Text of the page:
Exact implementations vary, but it's mostly about reverse-engineering a sphere.
When you mount a tool to a robot, the robot knows nothing about that tool's dimensions. However, what the robot does
know, by design, is the location of it's "zero tool" -- that is usually the center of the mounting flange where end effector tooling is mounted to the robot. Because this point is part of the robot, the robot always knows where this "zero tool" is located in space, relative to the robot base, from the forward kinematics of the various axis angles.
So, when you perform a tool calibration by (on most robots) touching the tool tip to the same point in space from four different angles, the robot knows nothing about the tool, or the point in space you're touching. But it does
know the location of the "zero tool" at each of those four measurements. This then becomes a problem for determining the center of a sphere from points on its surface:http://math.stackexchange.com/questions/894794/sphere-equation-given-4-pointshttp://stackoverflow.com/questions/13600739/calculate-centre-of-sphere-whose-surface-contains-4-points-chttps://www.safaribooksonline.com/library/view/engineering-mathematics/9789332515611/xhtml/chapter011-02.xhtml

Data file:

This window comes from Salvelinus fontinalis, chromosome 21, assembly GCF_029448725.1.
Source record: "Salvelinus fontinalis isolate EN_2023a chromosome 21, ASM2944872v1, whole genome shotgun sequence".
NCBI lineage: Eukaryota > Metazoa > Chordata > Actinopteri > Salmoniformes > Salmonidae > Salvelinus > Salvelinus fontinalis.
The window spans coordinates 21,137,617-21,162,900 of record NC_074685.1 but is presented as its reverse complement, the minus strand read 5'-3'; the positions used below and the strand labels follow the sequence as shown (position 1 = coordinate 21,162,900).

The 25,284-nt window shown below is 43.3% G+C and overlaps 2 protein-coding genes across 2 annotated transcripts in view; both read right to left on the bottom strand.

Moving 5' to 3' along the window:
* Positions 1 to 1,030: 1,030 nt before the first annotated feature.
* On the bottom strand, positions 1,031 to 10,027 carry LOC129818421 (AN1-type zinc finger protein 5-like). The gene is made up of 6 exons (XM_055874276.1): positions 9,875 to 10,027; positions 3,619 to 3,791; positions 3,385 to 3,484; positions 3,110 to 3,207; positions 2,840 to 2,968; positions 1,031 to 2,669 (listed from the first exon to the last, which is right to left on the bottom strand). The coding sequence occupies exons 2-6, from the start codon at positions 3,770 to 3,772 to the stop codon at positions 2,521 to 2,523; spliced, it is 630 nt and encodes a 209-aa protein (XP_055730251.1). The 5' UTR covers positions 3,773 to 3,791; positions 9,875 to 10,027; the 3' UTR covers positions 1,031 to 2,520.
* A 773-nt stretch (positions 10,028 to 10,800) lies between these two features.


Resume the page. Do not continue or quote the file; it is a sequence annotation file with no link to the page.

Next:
The center of the sphere is the fixed point in space being used as the reference for the tool tip, relative to the robot base. At that point, it becomes a matter of finding the XYZ transform that, using the "zero tool" as the point of origin, will make the transition from the spatial location of the "zero tool" at each of those measurement locations to the reference point.
Technically, in a perfect world, any one of these 4 points would be enough to determine the tool dimensions relative to the "zero tool," once the reference point (sphere center) has been determined. However, since the robot is an imperfect device, the algorithm performs this transform/fit calculation for all 4 measurements, and attempts to average their results. If the error range between the four measurements are too great, the robot decides that the measurements were insufficiently precise and throws an error, usually telling the operator to start over and try again.